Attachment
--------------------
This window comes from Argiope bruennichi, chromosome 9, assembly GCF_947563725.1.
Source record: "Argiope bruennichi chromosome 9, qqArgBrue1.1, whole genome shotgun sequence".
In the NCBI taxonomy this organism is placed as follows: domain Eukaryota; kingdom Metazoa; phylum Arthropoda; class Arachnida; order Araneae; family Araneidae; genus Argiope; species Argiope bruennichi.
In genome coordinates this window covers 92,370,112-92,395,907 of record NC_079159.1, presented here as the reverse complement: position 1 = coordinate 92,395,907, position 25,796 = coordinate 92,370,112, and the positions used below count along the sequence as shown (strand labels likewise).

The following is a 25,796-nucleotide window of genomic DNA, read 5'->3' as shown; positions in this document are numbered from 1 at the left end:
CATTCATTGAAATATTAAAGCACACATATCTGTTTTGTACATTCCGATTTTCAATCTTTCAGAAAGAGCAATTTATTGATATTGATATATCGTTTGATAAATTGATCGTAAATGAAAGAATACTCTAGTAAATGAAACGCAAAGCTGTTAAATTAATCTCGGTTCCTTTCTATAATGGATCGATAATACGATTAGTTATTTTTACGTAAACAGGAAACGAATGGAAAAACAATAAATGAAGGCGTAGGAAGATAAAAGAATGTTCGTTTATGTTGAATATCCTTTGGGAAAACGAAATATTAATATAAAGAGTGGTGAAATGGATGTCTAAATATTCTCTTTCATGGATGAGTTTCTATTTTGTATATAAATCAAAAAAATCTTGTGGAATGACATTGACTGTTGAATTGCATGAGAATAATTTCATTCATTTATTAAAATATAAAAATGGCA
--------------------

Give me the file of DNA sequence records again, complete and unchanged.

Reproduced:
This window comes from Argiope bruennichi, chromosome 9, assembly GCF_947563725.1.
Source record: "Argiope bruennichi chromosome 9, qqArgBrue1.1, whole genome shotgun sequence".
In the NCBI taxonomy this organism is placed as follows: domain Eukaryota; kingdom Metazoa; phylum Arthropoda; class Arachnida; order Araneae; family Araneidae; genus Argiope; species Argiope bruennichi.
In genome coordinates this window covers 92,370,112-92,395,907 of record NC_079159.1, presented here as the reverse complement: position 1 = coordinate 92,395,907, position 25,796 = coordinate 92,370,112, and the positions used below count along the sequence as shown (strand labels likewise).

The following is a 25,796-nucleotide window of genomic DNA, read 5'->3' as shown; positions in this document are numbered from 1 at the left end:
CATTCATTGAAATATTAAAGCACACATATCTGTTTTGTACATTCCGATTTTCAATCTTTCAGAAAGAGCAATTTATTGATATTGATATATCGTTTGATAAATTGATCGTAAATGAAAGAATACTCTAGTAAATGAAACGCAAAGCTGTTAAATTAATCTCGGTTCCTTTCTATAATGGATCGATAATACGATTAGTTATTTTTACGTAAACAGGAAACGAATGGAAAAACAATAAATGAAGGCGTAGGAAGATAAAAGAATGTTCGTTTATGTTGAATATCCTTTGGGAAAACGAAATATTAATATAAAGAGTGGTGAAATGGATGTCTAAATATTCTCTTTCATGGATGAGTTTCTATTTTGTATATAAATCAAAAAAATCTTGTGGAATGACATTGACTGTTGAATTGCATGAGAATAATTTCATTCATTTATTAAAATATAAAAATGGCA